Many of you know I participated in the JLNO’s Women’s Entrepreneur Pitch Competition last week. We were fortunate to come in second place, and I felt so honored to participate with an incredible group of women! I decided to apply to be able to win funds to provide a sponsorship to a student who is a mentee in the Son of a Saint Foundation, as well as get the opportunity to join a yearlong program supporting a female business owner with mentoring and in-kind services sourced through JLNO’s membership. I am especially grateful to the many friends who attended and helped me to prepare: especially my friend Lauren, Kevin Wilkins at Trepwise Consulting and my #1 cheerleader, Todd! He listened to all my overthinking about this pitch and was quite patient with me. I have avoided talking in front of others or being in a competition of any kind throughout most of my life (which I know may be shocking since I talk so much!). This experience has helped me to grow as a person both personally and professionally, not to mention the overall wellspring of support feel from my professional community, my students, and my family and my friends! Thank you again to The Junior League of New Orleans, The Scout Guide, Trepwise, Basics Plus, Fidelity Bank and The Firehouse Loft for hosting this wonderful event.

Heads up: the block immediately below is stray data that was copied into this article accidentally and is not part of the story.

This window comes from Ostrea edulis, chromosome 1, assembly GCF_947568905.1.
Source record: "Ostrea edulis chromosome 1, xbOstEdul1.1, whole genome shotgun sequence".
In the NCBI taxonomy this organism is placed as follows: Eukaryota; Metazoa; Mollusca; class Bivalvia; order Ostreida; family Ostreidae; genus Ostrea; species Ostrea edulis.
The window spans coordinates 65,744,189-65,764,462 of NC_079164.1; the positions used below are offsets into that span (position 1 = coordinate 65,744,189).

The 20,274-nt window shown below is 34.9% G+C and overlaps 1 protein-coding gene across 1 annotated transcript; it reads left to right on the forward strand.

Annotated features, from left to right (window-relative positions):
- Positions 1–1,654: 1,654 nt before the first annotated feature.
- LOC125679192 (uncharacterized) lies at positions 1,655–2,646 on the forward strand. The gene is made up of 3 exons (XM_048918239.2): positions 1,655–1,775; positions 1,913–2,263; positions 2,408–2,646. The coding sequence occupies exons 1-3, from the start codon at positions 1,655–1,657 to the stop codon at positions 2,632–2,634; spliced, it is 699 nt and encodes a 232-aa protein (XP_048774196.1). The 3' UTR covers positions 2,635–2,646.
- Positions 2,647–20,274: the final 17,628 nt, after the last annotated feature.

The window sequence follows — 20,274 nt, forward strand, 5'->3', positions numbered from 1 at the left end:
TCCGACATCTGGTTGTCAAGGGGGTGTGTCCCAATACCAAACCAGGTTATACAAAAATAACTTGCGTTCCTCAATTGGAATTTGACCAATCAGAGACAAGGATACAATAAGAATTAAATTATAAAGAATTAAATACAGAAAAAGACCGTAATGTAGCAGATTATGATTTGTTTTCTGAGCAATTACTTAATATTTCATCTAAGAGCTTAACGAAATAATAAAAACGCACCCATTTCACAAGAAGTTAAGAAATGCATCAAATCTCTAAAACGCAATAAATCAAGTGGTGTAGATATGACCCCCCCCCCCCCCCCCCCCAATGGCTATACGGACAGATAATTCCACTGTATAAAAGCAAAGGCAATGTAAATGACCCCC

Tips about presenting:
It took me a long time to prepare something to present to others due to having a learning difference. There are various reasons why smart people have these struggles, and it is important to schedule the time you plan on working on your presentation so you do not run out.
The stress beforehand for weeks was intense! It was a refresher course on what it is like to be a kid having to speak in front of an audience. Remember to support your child with any presentation that they give with as many rehearsals as it takes. Also, take the time to step away from the presentation for periods as lengthy prep sessions can add to stress levels.
Do not focus on perfection! Remember that nobody is counting your mistakes. Taking a risk is always an opportunity to grow and learn new things. Teach your child that most of the time, we are our own worst critics.
Give yourself strategies for remembering what to say, but do not read off of cards. Teach your child to make simple clean presentations that can also have visual cues if they need them. Too many words on the page for an audience to look at is overload!
Speak slowly to get your message across. Speaking slowly helps the people listening process what you are saying. Yes, I ran out of time and they pretty much had to pull me off the stage with “the hook,” but I know people heard some important facts that I was sharing that they did not know before my pitch. I was heard.
Focus on the people who support you and listen to their feedback. Tell your child to imagine who supports them the most sitting right in the front if they cannot actually attend the event.
Pay attention to the people who smiled or complimented you. Be grateful for that! Soak in the positive energy!
Make sure to find one nice thing to say to the others who competed against you. The win is being in a supportive group and to acknowledge the work others did to prepare.
Reflect on what you learned by writing it down, remembering for next time and even sharing what you learned with others.